Hydro One Ombudsman by Shirley Dolan

Shirley Dolan
Shirley Dolan

With the sale of Hydro One by the Wynne government, the Ontario Ombudsman no longer has oversight of the utility. Instead, reporting directly to the board of directors, Fiona Crean is the Ombudsman for Hydro One. Like many of you, I am sure, I was skeptical that Ms. Crean could be effective working within the utility. So I went to a couple of meetings in Ottawa to find out more about her role and how she could help Hydro One customers.

The first meeting I attended was in Greely, a rural village in Ottawa. Crean clearly outlined her responsibilities, and as I suspected, she can do nothing about electricity rates. But there are a number of things she can do. As with the previous Ontario Ombudsman Andre Marin, she can investigate billing issues. And yes, these are still happening. She can also look at other items such as the density designations in rural communities.

Many people complain that their delivery charges are as much or more that their fee for electrical usage. Part of the reason for this can be attributed to the density designation. The flat rate portion of your delivery charge per month varies as follows: $22.86 for urban density, $30.88 for medium density, and $43.32 for low density. Crean has discovered through complaints from customers that some residents are being charged as low density when they should be medium density. She has been successful in having some of these designations reviewed and changed thereby saving the ratepayer money every month on their hydro bill.


At another meeting in Kinburn (also an Ottawa village), I complained about the practice of Hydro One of removing trees that interrupted service and leaving the debris in the ditch. Calls to the City of Ottawa and to Hydro One to remove the debris led to each saying the other was responsible. Trees had fallen on the power lines within the last six months – the trees were old and quite large and could have led to flooding if not removed from the ditch.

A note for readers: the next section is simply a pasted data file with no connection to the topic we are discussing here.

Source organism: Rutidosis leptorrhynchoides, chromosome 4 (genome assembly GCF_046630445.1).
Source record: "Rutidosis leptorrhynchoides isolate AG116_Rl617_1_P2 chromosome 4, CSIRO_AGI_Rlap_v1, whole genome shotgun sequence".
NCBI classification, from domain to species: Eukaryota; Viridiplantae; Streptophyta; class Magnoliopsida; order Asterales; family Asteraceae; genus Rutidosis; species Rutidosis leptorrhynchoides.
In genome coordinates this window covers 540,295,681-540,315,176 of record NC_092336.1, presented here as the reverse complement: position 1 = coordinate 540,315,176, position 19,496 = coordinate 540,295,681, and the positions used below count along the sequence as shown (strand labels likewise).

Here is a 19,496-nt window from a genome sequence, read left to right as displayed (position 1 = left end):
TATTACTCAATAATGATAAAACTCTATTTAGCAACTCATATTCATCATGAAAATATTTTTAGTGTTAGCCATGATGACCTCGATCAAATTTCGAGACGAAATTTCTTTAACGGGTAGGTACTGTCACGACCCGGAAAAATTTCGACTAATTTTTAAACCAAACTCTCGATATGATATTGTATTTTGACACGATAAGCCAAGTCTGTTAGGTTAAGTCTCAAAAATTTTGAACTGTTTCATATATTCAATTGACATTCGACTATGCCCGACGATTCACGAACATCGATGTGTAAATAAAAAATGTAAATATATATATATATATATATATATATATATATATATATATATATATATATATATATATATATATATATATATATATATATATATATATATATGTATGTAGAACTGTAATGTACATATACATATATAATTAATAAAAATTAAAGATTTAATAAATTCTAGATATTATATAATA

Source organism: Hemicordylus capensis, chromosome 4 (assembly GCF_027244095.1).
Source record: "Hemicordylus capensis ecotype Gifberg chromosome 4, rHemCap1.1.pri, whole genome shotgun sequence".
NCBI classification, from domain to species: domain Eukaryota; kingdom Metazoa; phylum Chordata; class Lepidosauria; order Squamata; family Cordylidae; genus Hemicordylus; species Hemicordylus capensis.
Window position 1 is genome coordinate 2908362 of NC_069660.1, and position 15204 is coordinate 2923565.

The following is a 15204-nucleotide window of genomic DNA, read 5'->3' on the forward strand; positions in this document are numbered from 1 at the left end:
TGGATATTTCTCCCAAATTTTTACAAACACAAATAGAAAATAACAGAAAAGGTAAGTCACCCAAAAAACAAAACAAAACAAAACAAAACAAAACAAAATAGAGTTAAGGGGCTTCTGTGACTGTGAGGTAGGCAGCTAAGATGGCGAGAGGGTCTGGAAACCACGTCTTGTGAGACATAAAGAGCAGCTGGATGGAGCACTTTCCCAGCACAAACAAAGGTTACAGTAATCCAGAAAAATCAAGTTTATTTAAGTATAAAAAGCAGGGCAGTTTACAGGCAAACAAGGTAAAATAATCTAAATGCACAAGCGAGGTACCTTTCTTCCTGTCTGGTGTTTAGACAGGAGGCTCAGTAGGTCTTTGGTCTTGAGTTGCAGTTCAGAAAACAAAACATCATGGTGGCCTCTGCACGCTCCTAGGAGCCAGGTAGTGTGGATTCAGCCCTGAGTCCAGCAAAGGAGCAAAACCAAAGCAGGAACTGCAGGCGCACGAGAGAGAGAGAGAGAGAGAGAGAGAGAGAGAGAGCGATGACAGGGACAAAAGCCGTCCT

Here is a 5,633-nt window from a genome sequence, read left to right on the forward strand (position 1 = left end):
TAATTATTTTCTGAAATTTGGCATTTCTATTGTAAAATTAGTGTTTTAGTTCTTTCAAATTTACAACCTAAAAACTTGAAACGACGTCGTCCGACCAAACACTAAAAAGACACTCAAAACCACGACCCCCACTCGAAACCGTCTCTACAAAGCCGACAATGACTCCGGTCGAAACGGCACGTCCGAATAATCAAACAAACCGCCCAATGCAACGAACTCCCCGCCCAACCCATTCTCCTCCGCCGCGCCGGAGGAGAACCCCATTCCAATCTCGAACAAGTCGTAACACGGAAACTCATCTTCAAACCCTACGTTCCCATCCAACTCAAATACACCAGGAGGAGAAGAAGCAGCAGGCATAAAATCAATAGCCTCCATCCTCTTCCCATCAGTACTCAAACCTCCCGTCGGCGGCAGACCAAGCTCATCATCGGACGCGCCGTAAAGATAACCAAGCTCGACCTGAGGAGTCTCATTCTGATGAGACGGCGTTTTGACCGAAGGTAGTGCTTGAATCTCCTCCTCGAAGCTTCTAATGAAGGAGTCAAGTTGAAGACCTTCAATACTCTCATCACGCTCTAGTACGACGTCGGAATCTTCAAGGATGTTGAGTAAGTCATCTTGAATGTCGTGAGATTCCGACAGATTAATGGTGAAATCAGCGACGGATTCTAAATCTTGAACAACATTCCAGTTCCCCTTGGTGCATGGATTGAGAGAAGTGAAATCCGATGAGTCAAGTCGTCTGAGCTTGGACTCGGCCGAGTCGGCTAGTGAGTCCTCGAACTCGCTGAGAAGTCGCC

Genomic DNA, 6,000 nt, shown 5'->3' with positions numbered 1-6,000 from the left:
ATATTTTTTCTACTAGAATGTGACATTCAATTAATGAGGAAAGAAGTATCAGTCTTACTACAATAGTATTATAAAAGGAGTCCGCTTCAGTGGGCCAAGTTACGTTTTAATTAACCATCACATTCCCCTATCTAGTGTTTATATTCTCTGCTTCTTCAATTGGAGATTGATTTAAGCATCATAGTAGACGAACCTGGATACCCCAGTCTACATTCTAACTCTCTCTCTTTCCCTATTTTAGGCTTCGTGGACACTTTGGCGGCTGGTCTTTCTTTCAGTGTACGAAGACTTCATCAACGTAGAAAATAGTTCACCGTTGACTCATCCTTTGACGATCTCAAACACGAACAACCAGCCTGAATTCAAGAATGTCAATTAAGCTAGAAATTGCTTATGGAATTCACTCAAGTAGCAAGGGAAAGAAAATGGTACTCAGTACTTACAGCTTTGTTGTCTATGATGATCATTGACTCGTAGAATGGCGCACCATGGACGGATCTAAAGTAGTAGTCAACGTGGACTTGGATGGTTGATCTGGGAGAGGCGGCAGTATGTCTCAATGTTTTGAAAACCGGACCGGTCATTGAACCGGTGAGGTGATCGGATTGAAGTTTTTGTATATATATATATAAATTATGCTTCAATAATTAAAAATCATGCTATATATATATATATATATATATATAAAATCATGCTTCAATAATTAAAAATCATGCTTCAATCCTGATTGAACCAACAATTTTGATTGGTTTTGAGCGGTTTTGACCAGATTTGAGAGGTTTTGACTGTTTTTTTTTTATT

Given that I live in a low density area and pay the highest rate for delivery charges and that 60% of that revenue was supposed to be spent of maintaining the lines, I complained that I was not getting my money’s worth. There were also several dead trees just waiting to come down on the power lines. Given that two had already caused power outages, I thought the utility should come out and have a look – a little preventive medicine.

I submitted my complaint to the Ombudsman following the meeting, and long story short, Hydro One not only cleaned up the debris in the ditch but also removed half a dozen hazardous trees just waiting to take out the power lines. All this happened within two weeks of attending the meeting in Kinburn.

As Ms. Crean said “Complaining is good”. If you don’t complain, she can’t help you. It will take a change of government to fix the energy sector problems we have here in Ontario. In the meantime, if you think you have a problem with Hydro One that their ombudsman, Fiona Crean, can help with, contact her at:

Toll free telephone: 1-844-608-8756
Toronto telephone: 416-345-1505
TTY: 416-345-5839
Fax: 416-345-6129
Email: Ombudsman@HydroOne.com
Website: http://www.hydrooneombudsman.com